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Hannibal Creator Gives A Hopeful Update On Season 4

Hannibal Creator Gives A Hopeful Update On Season 4

Hannibal and Will Graham in Hannibal
Courtesy of NBC

Speaking with PRIDE, Bryan Fuller explained why the queer series is far from dead.

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There are some TV series that are so special, so compelling, so beloved, that even when they end, fans never give up hope there’ll be more. The wickedly gruesome Hannibal, created by Bryan Fuller, is counted among the shows that inspire that kind of ongoing passion in its fans. It’s a masterpiece of the macabre and wonderfully queer.

The series follows the complicated and sexual tension-filled relationship between serial killing cannibal psychiatrist Dr. Hannibal Lecter and FBI special investigator Will Graham, who, unaware of the doctor’s murderous proclivities, becomes his patient. Over the course of three seasons, their dynamic shifts, complicates, and, ultimately, takes on a deeply romantic element — culminating in a passionate embrace.

To say that the ending left the audience hungry to devour more of the two’s love story is an understatement. That’s in part because of the slow build of their doomed connection, one that is bathed in metaphor and subtext written by a master whose own work was inspired by his appreciation of queer filmmakers. Among them is James Whale (Bride of Frankenstein) who, because of the era in which he was making movies, had to shroud his films’ queerness . “I think for me as a storyteller, one of the things I love...is sort of the ‘decoder ring’ aspect of interpreting queer codes, as opposed to having them laid so explicitly,” Fuller shares. “Maybe it’s a factor of my age, but I kind of like the code, I like the poetry of the code.”

While speaking with Fuller about his new (and very excellent) docuseries Queer for Fear (on Shudder Sep. 30), PRIDE asked about the possibility of ever seeing the further adventures of Dr. Lecter and Graham, and his answers are, well, hopeful.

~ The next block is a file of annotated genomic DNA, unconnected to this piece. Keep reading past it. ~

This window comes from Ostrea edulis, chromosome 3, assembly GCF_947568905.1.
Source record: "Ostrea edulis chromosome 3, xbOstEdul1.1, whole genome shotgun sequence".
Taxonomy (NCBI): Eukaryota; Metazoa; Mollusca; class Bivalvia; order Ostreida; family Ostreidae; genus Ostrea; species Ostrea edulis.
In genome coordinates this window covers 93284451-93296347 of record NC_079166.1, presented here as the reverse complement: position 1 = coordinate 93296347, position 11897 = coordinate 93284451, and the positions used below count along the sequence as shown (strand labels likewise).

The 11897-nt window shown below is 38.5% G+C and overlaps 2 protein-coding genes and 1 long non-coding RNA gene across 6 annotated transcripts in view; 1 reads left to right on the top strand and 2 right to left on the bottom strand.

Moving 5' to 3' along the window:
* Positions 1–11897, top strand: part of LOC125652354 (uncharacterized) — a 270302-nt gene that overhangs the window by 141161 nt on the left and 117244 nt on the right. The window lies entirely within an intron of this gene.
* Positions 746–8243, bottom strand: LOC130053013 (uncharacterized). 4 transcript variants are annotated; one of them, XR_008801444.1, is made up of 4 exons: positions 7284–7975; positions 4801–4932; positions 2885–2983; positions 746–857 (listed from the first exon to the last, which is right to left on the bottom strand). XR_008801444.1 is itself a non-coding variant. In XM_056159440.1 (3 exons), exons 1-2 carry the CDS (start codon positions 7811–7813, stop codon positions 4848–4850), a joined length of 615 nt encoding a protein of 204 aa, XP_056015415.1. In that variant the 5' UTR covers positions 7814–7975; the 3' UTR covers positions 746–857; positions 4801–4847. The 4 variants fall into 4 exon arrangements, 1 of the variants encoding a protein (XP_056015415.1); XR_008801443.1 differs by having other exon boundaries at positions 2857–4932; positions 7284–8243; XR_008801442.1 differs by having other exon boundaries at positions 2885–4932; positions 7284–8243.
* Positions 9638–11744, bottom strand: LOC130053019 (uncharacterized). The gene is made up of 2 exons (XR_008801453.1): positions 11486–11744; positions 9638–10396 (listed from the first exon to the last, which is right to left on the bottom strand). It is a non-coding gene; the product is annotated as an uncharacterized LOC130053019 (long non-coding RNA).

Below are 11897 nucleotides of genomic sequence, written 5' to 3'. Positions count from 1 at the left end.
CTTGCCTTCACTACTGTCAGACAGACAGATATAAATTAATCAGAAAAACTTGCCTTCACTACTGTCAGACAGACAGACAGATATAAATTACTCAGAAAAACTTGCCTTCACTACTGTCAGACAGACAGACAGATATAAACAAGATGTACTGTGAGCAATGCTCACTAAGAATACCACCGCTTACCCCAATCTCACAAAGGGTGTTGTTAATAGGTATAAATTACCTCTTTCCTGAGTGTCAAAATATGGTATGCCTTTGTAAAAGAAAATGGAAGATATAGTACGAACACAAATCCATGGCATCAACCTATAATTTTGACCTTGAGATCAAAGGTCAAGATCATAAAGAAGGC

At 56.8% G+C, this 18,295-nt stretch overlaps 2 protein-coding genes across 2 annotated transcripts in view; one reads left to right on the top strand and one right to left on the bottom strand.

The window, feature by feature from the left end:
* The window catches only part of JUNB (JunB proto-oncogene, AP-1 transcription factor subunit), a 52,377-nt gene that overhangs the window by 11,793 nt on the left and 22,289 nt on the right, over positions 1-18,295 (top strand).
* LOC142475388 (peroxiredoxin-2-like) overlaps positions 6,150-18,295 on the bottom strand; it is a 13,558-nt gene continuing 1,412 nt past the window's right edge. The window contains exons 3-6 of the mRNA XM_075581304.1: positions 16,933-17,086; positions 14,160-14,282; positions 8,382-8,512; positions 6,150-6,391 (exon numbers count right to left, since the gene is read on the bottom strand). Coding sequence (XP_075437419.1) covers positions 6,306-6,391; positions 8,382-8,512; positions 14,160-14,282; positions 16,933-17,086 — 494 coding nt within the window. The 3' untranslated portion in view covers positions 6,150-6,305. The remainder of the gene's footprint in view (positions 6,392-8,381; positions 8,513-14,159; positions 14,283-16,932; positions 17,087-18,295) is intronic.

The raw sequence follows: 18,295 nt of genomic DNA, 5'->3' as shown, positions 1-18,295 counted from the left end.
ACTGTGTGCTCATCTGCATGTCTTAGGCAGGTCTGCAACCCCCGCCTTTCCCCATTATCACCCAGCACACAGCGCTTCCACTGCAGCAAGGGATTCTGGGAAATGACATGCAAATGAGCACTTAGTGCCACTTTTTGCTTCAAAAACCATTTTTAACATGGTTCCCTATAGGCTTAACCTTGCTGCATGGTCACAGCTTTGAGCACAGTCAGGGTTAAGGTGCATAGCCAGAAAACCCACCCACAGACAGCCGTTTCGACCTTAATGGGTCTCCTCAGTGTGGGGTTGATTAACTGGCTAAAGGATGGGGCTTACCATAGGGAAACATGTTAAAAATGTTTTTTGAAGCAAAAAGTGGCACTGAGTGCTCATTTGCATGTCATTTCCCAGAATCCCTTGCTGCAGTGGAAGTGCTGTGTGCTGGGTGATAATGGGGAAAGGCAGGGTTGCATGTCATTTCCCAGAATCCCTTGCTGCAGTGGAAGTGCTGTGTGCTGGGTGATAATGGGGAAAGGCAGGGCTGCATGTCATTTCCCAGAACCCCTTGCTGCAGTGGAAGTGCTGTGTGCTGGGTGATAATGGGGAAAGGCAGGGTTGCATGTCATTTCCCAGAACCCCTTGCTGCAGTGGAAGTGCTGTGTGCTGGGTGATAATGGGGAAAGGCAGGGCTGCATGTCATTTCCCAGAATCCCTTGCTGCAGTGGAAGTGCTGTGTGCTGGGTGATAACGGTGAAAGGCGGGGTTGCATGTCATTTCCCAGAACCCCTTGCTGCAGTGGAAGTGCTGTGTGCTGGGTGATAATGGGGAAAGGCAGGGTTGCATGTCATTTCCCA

Watch Bryan Fuller discuss the future of Hannibal below.

Fuller, it may not surprise anyone, is just as keen to return to the world of Hannibal as its fans are. “I [want to see more] too, and so does Mads (Mikkelsen) and Hugh (Dancy) and Caroline (Dhavernas) and [executive producer] Katie (O’Connell), and there’s so much fun to be had. We just have to have somebody that’s interested in doing it. That’s the thing,” Fuller admits. “So absolutely, everybody still wants to do it. And, you know, never say never.”

“There’s opportunities that I can’t discuss publicly,” he shares, adding that for those worried that perhaps as the time goes on the opportunity for more Hannibal dwindles, that isn’t actually a concern. “We shouldn’t worry about time running out [for a return], because as long as folks are interested — and I think everybody’s interested — you just pick up wherever the time allows us to reenter the story,” he explains. “We’re all still kind of thinking, ‘Well, they’ll wake up one day and somebody will pick it up,’ so we’re being patient until then.”

Some things are worth the wait, more Hannibal among them. That being said, if there are any streaming services or premium cable channels out there listening: Wake up! It’s time for more Hannibal.

Queer For Fear premieres September 30 on Shudder. Watch the trailer below.

Queer for Fear: The History of Queer Horror - Official Trailer [HD] | A Shudder Original Serieswww.youtube.com

RELATED | ‘Queer For Fear’ Is A Love Letter To Horror & Its LGBTQ+ Creators

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Rachel Shatto

EIC of PRIDE.com

Rachel Shatto, Editor in Chief of PRIDE.com, is an SF Bay Area-based writer, podcaster, and former editor of Curve magazine, where she honed her passion for writing about social justice and sex (and their frequent intersection). Her work has appeared on Elite Daily, Tecca, and Joystiq, and she podcasts regularly about horror on the Zombie Grrlz Horror Podcast Network. She can’t live without cats, vintage style, video games, drag queens, or the Oxford comma.

Rachel Shatto, Editor in Chief of PRIDE.com, is an SF Bay Area-based writer, podcaster, and former editor of Curve magazine, where she honed her passion for writing about social justice and sex (and their frequent intersection). Her work has appeared on Elite Daily, Tecca, and Joystiq, and she podcasts regularly about horror on the Zombie Grrlz Horror Podcast Network. She can’t live without cats, vintage style, video games, drag queens, or the Oxford comma.